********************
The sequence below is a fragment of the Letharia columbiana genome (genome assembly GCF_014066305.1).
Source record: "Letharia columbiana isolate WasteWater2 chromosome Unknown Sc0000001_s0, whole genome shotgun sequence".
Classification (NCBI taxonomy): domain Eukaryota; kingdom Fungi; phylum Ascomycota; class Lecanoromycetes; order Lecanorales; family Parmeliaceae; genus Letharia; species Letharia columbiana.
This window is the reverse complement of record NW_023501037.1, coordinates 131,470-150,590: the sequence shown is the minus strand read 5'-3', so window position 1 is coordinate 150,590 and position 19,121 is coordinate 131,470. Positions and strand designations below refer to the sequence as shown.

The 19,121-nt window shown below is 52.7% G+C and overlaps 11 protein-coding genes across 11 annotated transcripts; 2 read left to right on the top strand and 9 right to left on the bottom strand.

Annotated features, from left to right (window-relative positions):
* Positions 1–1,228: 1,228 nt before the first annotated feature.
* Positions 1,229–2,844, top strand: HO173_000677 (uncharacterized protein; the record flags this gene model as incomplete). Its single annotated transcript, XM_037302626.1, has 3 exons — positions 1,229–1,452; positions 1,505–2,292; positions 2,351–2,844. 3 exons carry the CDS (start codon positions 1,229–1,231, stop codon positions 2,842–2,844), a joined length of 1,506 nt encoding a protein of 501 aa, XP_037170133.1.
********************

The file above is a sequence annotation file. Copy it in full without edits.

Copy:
The sequence below is a fragment of the Letharia columbiana genome (genome assembly GCF_014066305.1).
Source record: "Letharia columbiana isolate WasteWater2 chromosome Unknown Sc0000001_s0, whole genome shotgun sequence".
Classification (NCBI taxonomy): domain Eukaryota; kingdom Fungi; phylum Ascomycota; class Lecanoromycetes; order Lecanorales; family Parmeliaceae; genus Letharia; species Letharia columbiana.
This window is the reverse complement of record NW_023501037.1, coordinates 131,470-150,590: the sequence shown is the minus strand read 5'-3', so window position 1 is coordinate 150,590 and position 19,121 is coordinate 131,470. Positions and strand designations below refer to the sequence as shown.

The 19,121-nt window shown below is 52.7% G+C and overlaps 11 protein-coding genes across 11 annotated transcripts; 2 read left to right on the top strand and 9 right to left on the bottom strand.

Annotated features, from left to right (window-relative positions):
* Positions 1–1,228: 1,228 nt before the first annotated feature.
* Positions 1,229–2,844, top strand: HO173_000677 (uncharacterized protein; the record flags this gene model as incomplete). Its single annotated transcript, XM_037302626.1, has 3 exons — positions 1,229–1,452; positions 1,505–2,292; positions 2,351–2,844. 3 exons carry the CDS (start codon positions 1,229–1,231, stop codon positions 2,842–2,844), a joined length of 1,506 nt encoding a protein of 501 aa, XP_037170133.1.